Amanitaville on the coast
We found no less than 5 different species of Amanitas in the Central Oregon coast range near the Umqua river on Halloween day. Amazing specimens. I am sorry that I was too excited to take many photos, but I have one and the rest from when I got home. The main cluster, and most exciting was underneath a big leaf maple, though Doug firs were nearby. 4 GIANtT mushrooms, one with a stem of 12″ and cap of 8″, were pushing through the moss and maple leaves on a glorious fall day. I picked them all hoping they were A. calyptroderma, a species we had sampled at the Eugene club’s mushroom show. I am not experienced in identifying the edible Amanitas and have been taught to avoid all of them. As I learn, I have become more comfortable with the concept of trying Amanitas, but not finding and eating them myself.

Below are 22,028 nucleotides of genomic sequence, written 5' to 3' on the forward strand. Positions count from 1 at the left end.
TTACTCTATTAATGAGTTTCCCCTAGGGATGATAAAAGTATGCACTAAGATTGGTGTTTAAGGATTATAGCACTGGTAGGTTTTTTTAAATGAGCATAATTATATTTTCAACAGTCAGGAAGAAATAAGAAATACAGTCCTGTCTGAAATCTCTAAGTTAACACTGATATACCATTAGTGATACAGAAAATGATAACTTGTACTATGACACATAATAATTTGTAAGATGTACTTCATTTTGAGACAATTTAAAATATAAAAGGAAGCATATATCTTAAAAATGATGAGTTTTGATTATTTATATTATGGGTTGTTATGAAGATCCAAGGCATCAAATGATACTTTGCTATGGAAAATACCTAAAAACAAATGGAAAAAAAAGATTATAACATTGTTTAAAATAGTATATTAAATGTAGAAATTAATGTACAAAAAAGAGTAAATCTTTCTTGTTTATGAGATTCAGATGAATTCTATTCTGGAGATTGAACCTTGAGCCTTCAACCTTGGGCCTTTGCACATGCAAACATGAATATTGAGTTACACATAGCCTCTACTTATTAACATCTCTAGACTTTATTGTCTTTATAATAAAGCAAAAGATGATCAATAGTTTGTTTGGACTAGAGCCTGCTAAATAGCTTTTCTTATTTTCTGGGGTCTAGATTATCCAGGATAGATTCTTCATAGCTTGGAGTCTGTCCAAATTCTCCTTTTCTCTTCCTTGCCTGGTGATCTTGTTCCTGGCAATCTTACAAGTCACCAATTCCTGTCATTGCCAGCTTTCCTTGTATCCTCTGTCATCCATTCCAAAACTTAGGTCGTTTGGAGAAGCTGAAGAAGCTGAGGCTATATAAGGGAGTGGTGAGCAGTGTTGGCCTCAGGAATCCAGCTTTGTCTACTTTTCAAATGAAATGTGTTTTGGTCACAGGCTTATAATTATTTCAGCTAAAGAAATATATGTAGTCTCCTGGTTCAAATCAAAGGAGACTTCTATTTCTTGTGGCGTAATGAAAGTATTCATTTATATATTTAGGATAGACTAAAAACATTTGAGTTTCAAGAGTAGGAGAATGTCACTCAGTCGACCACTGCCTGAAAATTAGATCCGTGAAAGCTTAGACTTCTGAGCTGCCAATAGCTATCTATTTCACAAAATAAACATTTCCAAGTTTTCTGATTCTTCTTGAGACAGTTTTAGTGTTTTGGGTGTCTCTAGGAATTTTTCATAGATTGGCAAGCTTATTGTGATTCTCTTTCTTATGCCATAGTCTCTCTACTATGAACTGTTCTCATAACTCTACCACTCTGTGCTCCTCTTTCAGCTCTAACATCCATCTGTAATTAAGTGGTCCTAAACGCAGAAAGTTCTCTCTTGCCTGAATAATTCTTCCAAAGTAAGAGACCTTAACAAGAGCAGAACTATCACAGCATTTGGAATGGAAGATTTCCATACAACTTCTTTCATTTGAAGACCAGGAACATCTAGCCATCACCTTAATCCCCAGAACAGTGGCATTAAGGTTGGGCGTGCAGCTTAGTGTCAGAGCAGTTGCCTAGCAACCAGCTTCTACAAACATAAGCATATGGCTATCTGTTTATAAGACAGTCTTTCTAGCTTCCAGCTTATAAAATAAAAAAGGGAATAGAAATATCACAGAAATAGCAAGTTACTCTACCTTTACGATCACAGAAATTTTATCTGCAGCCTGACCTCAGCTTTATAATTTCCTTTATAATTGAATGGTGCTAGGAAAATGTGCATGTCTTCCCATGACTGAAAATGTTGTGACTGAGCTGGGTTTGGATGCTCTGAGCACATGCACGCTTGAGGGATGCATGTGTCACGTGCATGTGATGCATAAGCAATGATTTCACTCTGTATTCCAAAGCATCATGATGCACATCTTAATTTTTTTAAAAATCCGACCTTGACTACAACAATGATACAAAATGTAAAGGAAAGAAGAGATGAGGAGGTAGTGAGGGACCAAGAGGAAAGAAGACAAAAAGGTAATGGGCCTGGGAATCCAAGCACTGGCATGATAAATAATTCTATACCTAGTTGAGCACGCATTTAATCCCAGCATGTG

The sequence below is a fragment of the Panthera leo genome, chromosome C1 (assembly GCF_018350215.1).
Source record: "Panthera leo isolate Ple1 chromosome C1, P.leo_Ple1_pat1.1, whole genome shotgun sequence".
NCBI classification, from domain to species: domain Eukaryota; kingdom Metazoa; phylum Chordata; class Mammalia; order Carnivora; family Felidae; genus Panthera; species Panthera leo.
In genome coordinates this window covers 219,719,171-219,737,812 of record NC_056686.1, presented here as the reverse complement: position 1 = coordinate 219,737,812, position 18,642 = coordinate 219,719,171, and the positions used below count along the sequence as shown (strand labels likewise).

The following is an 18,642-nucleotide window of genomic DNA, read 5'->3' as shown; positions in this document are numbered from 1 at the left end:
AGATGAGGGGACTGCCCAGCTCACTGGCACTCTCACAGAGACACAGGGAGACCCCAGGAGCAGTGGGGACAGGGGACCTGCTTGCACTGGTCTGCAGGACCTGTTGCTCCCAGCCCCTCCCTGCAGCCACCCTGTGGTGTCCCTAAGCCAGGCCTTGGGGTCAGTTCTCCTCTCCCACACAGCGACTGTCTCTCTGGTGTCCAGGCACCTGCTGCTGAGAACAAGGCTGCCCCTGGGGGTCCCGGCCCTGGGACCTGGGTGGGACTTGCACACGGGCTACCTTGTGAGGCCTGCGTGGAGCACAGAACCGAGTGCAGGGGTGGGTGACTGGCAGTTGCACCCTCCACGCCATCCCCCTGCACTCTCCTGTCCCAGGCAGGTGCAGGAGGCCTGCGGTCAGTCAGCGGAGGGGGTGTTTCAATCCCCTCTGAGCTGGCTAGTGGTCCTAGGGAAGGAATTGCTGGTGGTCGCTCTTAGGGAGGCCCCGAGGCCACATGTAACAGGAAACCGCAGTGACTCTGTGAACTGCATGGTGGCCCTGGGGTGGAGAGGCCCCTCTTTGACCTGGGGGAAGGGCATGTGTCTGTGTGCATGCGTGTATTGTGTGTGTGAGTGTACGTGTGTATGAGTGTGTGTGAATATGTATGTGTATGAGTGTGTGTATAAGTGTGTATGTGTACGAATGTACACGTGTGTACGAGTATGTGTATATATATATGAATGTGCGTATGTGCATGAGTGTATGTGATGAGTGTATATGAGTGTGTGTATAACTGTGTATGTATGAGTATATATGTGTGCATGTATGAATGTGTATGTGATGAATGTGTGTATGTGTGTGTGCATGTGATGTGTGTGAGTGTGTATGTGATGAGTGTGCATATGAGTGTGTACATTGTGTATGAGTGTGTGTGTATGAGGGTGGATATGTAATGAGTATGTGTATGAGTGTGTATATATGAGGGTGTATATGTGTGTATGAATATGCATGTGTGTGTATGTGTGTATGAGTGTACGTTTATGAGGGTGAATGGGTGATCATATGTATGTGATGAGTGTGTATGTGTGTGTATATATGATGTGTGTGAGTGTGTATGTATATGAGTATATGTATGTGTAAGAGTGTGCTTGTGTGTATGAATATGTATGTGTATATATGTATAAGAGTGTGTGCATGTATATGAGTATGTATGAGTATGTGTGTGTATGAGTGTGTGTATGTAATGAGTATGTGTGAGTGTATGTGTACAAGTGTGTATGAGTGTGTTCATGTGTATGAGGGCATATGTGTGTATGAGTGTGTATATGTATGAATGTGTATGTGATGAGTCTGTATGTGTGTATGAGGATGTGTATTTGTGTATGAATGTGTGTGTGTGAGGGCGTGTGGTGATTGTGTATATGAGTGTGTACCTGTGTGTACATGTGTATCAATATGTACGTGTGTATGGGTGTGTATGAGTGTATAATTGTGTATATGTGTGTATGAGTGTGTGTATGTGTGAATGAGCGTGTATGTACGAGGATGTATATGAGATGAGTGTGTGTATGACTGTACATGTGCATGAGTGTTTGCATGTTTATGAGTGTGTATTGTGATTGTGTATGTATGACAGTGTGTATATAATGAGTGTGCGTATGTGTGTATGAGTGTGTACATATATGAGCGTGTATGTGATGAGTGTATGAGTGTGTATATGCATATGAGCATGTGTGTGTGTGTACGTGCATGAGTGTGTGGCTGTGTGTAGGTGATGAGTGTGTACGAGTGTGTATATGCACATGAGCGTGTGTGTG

I CAREFULLY dug up each one getting all of the volva from the base which was mostly buried in the ground and wrapped them gently in wax paper. As soon as I got home, I started to work on them with all the info and every book I could find. I emailed my trusted identifiers with photos and descriptions and posted on PNW mushroom identification’s FB page. From everything I learned, these are Amanita calyptroderma, though a darker brown version than usual. No one would give me the green light on eating them unless I drove to the valley for a hands-on ID. I totally get that. Then they froze outside and their features have changed. If only I could find these often enough to get completely familiar and comfortable. They are just too close to the deadly A. phalloides to make it worth the experiment. Maybe next time. More Amanitas later.